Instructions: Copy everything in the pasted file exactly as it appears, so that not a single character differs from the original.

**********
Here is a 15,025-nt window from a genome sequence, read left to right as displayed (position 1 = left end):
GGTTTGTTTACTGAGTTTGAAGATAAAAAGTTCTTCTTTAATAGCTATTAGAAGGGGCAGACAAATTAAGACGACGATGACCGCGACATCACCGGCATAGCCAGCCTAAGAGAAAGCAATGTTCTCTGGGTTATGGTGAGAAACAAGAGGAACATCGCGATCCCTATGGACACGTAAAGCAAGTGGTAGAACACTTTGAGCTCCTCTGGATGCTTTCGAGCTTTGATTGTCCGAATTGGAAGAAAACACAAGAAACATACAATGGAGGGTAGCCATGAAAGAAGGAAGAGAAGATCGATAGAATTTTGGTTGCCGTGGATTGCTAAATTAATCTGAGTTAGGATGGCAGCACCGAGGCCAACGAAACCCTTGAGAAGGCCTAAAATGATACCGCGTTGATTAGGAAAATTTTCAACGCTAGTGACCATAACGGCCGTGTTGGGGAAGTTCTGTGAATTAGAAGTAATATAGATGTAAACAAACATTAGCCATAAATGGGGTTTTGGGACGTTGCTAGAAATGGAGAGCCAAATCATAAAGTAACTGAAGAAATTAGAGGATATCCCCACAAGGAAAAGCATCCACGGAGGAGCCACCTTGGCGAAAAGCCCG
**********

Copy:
Here is a 15,025-nt window from a genome sequence, read left to right as displayed (position 1 = left end):
GGTTTGTTTACTGAGTTTGAAGATAAAAAGTTCTTCTTTAATAGCTATTAGAAGGGGCAGACAAATTAAGACGACGATGACCGCGACATCACCGGCATAGCCAGCCTAAGAGAAAGCAATGTTCTCTGGGTTATGGTGAGAAACAAGAGGAACATCGCGATCCCTATGGACACGTAAAGCAAGTGGTAGAACACTTTGAGCTCCTCTGGATGCTTTCGAGCTTTGATTGTCCGAATTGGAAGAAAACACAAGAAACATACAATGGAGGGTAGCCATGAAAGAAGGAAGAGAAGATCGATAGAATTTTGGTTGCCGTGGATTGCTAAATTAATCTGAGTTAGGATGGCAGCACCGAGGCCAACGAAACCCTTGAGAAGGCCTAAAATGATACCGCGTTGATTAGGAAAATTTTCAACGCTAGTGACCATAACGGCCGTGTTGGGGAAGTTCTGTGAATTAGAAGTAATATAGATGTAAACAAACATTAGCCATAAATGGGGTTTTGGGACGTTGCTAGAAATGGAGAGCCAAATCATAAAGTAACTGAAGAAATTAGAGGATATCCCCACAAGGAAAAGCATCCACGGAGGAGCCACCTTGGCGAAAAGCCCG